Northern Bengal comprises those districts of West Bengal that lie north of the river Ganga.  The term does not denote any natural division and is purely an administrative connotation.  Seven districts constitute northern Bengal.  These are: Malda, South Dinajpur, North Dinajpur, Darjeeling, Jalpaiguri, Alipurduar and Cooch Behar.  Faunistically, however, these areas are numerous in variety and taxonomically interesting.  This may be because of the rich Himalayan foothills with the numerous streams and major rivers rushing to the plains through these districts (Jayaram & Singh 1977).  A large number of wetlands in the form of beels are found in northern Bengal, especially in the district of Cooch Behar.  Bochamari Beel is one of the very important natural wetlands located in the subdivision Tufanganj of the district of Cooch Behar.  It is a part of Rasik Beel wetland complex (Das et al. 2013).  The Rasik Beel wetland complex (RBWC) is the largest wetland complex in Cooch Behar District of West Bengal covering around 18.40km2 of area of which the wetland occupies almost 1.78km2 area.  The Ministry of Environment, Forest & Climate Change (MoEFCC), Government of India, has identified 94 wetlands of national importance, many of which are protected areas including Rasik Beel (NWCP 2009).  The vast wetland complex constitutes water bodies of varying sizes, namely, Rasik Beel, Raichangmari Beel, Bochamari Beel, Sakobhanga Beel and Noldoba Beel. The nature of the beels is of the ox-bow lake and formed by the meandering of the Raidak, Sakobhanga and Ghoramara rivers (Roy et al. 2012).  Most of the beels of the RBWC become well connected only during the monsoon months of a year.  Bochamari Beel is a perennial beel which retains water throughout the year.  On the basis of riverine connection, the Bochamari Beel may be termed as a closed beel as it is completely cut-off from the nearest rivers and receives water mostly from their catchment areas following the monsoon rains.  Bochamari Beel has remained as a major resource for capture fisheries and serves as a means of livelihood for about five hundred fishermen families.  The fishing activities are totally prohibited in the remaining beels of the Rasik Beel wetland complex.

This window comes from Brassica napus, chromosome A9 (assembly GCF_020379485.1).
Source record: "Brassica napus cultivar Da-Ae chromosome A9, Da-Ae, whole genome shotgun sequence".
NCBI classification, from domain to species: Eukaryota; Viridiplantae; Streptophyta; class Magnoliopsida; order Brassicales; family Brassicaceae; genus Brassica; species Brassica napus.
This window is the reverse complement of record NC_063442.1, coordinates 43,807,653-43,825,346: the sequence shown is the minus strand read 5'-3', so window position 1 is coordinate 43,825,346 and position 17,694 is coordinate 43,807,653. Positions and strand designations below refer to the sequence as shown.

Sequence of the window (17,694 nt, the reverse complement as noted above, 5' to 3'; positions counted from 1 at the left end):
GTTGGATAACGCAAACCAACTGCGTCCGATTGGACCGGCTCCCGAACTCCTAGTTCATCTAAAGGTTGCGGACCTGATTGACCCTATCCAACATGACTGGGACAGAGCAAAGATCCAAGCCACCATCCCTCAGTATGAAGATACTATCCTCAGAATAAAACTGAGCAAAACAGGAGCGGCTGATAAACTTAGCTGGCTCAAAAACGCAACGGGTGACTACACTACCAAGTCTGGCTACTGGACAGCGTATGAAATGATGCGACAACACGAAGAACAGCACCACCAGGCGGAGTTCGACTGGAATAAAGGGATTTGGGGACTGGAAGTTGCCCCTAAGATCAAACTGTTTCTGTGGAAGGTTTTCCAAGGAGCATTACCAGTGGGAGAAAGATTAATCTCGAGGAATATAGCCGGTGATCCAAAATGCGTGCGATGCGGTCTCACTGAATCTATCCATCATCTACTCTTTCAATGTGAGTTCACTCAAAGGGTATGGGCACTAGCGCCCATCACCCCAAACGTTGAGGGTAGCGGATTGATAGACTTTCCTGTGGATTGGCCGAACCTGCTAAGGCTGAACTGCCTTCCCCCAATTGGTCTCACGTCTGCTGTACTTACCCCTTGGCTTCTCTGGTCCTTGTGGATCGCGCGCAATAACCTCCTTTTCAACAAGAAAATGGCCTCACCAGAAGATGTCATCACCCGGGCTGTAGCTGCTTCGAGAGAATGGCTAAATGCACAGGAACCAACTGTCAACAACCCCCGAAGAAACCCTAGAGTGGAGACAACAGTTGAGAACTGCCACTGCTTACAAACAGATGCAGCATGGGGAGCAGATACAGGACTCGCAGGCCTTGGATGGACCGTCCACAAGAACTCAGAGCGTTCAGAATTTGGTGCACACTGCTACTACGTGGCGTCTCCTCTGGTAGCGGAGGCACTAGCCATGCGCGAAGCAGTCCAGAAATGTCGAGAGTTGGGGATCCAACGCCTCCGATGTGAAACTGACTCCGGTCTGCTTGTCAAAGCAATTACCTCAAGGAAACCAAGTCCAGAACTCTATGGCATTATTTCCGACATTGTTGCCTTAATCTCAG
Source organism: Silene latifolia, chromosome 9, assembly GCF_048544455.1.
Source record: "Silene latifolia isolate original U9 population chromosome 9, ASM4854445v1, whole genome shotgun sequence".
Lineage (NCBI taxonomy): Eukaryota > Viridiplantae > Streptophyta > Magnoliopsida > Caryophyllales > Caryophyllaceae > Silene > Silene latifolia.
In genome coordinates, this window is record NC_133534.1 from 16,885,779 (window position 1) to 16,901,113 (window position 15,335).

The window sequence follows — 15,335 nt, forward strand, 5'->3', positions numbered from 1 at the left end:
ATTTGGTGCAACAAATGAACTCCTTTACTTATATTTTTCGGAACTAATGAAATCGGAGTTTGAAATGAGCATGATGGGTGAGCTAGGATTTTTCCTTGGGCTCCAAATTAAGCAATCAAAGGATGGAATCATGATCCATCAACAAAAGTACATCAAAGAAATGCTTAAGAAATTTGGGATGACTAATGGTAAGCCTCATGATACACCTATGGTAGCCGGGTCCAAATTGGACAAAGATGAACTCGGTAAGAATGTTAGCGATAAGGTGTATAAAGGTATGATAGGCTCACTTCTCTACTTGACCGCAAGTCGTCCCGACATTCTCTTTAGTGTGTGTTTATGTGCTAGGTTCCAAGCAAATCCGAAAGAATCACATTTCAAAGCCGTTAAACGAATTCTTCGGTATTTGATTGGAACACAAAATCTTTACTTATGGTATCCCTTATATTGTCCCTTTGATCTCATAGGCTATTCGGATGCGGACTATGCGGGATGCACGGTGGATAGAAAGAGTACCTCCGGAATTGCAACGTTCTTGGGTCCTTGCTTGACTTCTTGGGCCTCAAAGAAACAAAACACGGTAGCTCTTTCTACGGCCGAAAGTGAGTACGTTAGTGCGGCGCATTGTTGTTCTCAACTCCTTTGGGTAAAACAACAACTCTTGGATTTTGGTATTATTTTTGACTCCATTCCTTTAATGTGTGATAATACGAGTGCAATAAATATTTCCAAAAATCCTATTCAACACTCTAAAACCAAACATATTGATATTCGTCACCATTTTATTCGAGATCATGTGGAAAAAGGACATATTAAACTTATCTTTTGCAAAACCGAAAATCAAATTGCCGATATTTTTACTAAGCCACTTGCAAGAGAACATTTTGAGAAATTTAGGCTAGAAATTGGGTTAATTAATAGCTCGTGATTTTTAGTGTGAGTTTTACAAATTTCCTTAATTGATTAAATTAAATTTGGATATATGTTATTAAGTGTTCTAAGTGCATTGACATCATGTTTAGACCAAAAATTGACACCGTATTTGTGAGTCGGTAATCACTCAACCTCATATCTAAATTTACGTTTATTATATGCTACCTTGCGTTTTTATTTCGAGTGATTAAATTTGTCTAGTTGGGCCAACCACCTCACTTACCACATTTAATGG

Fish constitutes almost half of the total number of vertebrates in the world.  Indian freshwater fish diversity is very rich with as many as 1,027 species, comprising primary, secondary and alien freshwater fishes.  Among them primary freshwater fishes include 858 species belonging to 167 genera under 40 families and 12 orders.  Further, 137 species of secondary freshwater fishes that frequently enter and thrive in freshwater reaches of rivers are also known from India.  Thirty-two species of alien fishes belonging to 21 genera of nine families and seven orders are found in the fresh water systems of India. Out of this, 16 species are well known, potential invasive alien fishes in India (Gopi et al. 2017).  On the other hand West Bengal contains about 207 freshwater fishes (Sanyal et al. 2012).  The most comprehensive account of the fish fauna of northern Bengal was published by Shaw & Shebbeare (1938).  They listed about 131 species in their treatise  whereas, Jayaram & Singh (1977) recorded about 96 species of fishes in northern Bengal.  Due to the presence of a number of threatened, endemic and unique/interesting species in northern Bengal, this region might be considered as a Hot Spot of fish resources of West Bengal (Barman 2007).